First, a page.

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People v. Kite

MARCH 2, 1973.

THE PEOPLE OF THE STATE OF ILLINOIS, PLAINTIFF-APPELLEE,

v.

ELBERT KITE, DEFENDANT-APPELLANT.



APPEAL from the Circuit Court of Cook County; the Hon. JOHN J. MORAN, Judge, presiding.

MR. JUSTICE ENGLISH DELIVERED THE OPINION OF THE COURT:

OFFENSES ALLEGEDLY CHARGED

Unlawful use of weapsons (carrying a firearm concealed on his person). Ill. Rev. Stat. 1971, ch. 38, par. 24-1(a)(4). Failure to carry a firearm owner's identification card. Ill. Rev. Stat. 1971, ch. 38, par. 83-2(a).

JUDGMENTS

After a bench trial on pleas of not guilty, there was a finding of guilty on both charges, and defendant was sentenced to six months on the first charge and admitted to probation for one year on the second.

ISSUE ON APPEAL

The complaint which the state contends charged defendant with unlawful use of weapons was legally insufficient in that it did not charge a criminal offense. *fn1

OPINION

The complaint reads as follows:

Defendant contends that since a line ran through the words "Smith & Wesson 38 Cal. revolver Ser. 2744," such words were deleted from the complaint, and therefore the complaint, not having alleged an essential element of the offense, was subject to a motion to dismiss. Ill. Rev. Stat. 1971, ch. 38, par. 114-1(a)(8).

The State argues that the words, "Smith & Wesson * * *" should not be considered as deleted because they were not meant to be deleted; and that defendant, who appeared pro se, answered in the affirmative when the court asked him if he would stipulate that "there was a gun involved." A close look at the complaint, the state maintains, reveals that deletions are made by X'ing out the inappropriate word or words, as was the case with the word, "describe," and that the line complained of was not a deletion line, but a line already appearing on the printed complaint form before the words, "Smith & Wesson * * *" were typed in. Further, if defendant thought the complaint legally insufficient, it was his obligation to object by making a motion to quash the complaint at trial; and since he made no such motion at the appropriate time, the state concludes, he waived the issue and cannot now raise it on appeal.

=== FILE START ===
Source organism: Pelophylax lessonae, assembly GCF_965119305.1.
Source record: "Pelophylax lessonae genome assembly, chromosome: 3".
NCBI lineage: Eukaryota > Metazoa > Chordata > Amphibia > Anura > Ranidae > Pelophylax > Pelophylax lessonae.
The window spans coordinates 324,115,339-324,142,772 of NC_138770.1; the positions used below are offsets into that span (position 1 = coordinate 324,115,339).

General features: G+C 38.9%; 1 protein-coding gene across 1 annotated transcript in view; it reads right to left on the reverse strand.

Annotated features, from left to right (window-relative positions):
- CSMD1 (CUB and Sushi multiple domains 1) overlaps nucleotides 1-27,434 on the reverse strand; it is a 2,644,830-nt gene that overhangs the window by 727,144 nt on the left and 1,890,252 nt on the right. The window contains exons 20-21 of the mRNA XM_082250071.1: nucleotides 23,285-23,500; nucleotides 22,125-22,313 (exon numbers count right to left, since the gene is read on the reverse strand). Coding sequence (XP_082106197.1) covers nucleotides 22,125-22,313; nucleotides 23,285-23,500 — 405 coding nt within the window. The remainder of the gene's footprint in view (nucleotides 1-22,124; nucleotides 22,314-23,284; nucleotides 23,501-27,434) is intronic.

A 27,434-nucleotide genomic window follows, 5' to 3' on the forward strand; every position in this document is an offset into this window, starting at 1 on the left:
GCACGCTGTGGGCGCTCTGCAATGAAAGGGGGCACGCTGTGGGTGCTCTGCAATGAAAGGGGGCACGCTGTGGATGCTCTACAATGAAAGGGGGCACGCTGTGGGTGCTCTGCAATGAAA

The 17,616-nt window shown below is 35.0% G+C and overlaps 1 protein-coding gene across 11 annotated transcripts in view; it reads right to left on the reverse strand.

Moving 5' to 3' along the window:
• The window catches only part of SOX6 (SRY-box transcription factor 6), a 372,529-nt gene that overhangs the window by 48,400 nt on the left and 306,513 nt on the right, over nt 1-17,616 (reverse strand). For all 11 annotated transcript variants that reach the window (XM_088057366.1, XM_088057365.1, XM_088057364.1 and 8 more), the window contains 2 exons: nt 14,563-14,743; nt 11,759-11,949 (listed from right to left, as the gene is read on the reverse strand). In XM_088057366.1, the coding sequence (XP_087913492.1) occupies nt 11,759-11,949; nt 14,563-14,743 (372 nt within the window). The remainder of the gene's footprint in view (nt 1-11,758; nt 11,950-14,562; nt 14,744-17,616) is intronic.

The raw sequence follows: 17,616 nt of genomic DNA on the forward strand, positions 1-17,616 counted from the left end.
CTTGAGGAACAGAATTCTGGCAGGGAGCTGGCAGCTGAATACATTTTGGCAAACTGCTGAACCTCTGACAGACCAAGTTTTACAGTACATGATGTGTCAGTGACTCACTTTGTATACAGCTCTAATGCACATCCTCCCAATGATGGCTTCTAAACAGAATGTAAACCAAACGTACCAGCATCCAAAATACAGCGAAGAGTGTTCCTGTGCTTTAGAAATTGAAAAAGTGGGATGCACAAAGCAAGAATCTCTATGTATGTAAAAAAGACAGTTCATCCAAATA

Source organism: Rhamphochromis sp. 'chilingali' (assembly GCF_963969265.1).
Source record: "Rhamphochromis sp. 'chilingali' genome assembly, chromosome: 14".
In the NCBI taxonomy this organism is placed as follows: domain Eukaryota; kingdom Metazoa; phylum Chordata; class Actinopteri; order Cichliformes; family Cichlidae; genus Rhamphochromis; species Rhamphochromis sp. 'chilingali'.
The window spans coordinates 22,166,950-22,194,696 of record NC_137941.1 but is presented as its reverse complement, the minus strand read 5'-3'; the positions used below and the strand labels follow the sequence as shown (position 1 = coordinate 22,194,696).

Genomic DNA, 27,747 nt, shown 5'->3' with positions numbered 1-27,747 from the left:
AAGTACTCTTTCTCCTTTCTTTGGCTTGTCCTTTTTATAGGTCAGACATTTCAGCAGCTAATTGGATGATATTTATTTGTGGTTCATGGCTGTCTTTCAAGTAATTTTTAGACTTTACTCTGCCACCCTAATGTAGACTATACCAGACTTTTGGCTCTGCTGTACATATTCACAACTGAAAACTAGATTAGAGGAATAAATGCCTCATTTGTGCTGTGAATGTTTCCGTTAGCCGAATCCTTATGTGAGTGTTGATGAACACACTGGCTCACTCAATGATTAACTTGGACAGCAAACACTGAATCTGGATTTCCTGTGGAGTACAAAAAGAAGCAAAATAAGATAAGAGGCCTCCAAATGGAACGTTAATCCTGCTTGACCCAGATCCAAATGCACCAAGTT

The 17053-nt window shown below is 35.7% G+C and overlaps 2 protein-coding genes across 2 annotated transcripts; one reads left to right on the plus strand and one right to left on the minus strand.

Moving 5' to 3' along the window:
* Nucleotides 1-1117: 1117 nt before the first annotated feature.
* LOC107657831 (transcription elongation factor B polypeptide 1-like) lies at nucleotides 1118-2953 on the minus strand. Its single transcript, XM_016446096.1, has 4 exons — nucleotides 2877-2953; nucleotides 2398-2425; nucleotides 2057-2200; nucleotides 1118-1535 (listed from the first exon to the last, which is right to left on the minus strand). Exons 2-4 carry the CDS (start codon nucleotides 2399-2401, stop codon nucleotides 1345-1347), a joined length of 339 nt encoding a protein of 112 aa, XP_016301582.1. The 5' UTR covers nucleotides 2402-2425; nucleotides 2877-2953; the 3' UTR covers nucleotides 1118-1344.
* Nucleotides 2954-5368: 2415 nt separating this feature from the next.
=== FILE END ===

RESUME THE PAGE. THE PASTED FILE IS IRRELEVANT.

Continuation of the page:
The body of the complaint form is composed of a series of regularly spaced lines. The two addresses on the form, "355 E. 75th St." and "834 E. 75th St.," although appearing to be lined-out, were obviously typed over these printed form lines. The line complained of, however, was not an originally printed form line, as it clearly appears to us that the lines in question were typed onto the form midway between other evenly spaced printed lines, running only part way between the left and right margins. This is further evidenced by the fact that punctuation marks do not break up any of the printed form lines as do the comma and period with respect to the lines in question. We find no factual justification for the state's contention.

The words in question, then, must be considered as having been deleted, and the complaint must be read as alleging that defendant "committed the offense of UNLAWFUL USE WEAPON in that he knowingly carried concealed ____ in violation of Chapter 38, Section 24-1a4."

• 1 Section 111-3(a) of the Code of Criminal Procedure (Ill. Rev. Stat. 1971, ch. 38, par. 111-3(a)) sets out the five requirements necessary for a valid charge, one of which is "setting forth the nature and elements of the offense charged." Since Section 24-1(a)(4) of the Criminal Code (Ill. Rev. Stat. 1971, ch. 38, par. 24-1(a)(4)) specifies the concealment of a weapon as an element of the crime of unlawful use of weapons, and the complaint does not state what, if anything, defendant knowingly carried concealed, it fails to state all the elements of an offense. The complaint, therefore, is void and is subject to dismissal pursuant to Section 114-1(a)(8) of the Code of Criminal Procedure. Ill. Rev. Stat. 1971, ch. 38, par. 114-1(a)(8); People v. Heard, 47 Ill.2d 501, 505, 266 N.E.2d 340, 342-343; People v. Billingsley, 67 Ill. App.2d 292, 299, 213 N.E.2d 765, 769. The trial court, ...


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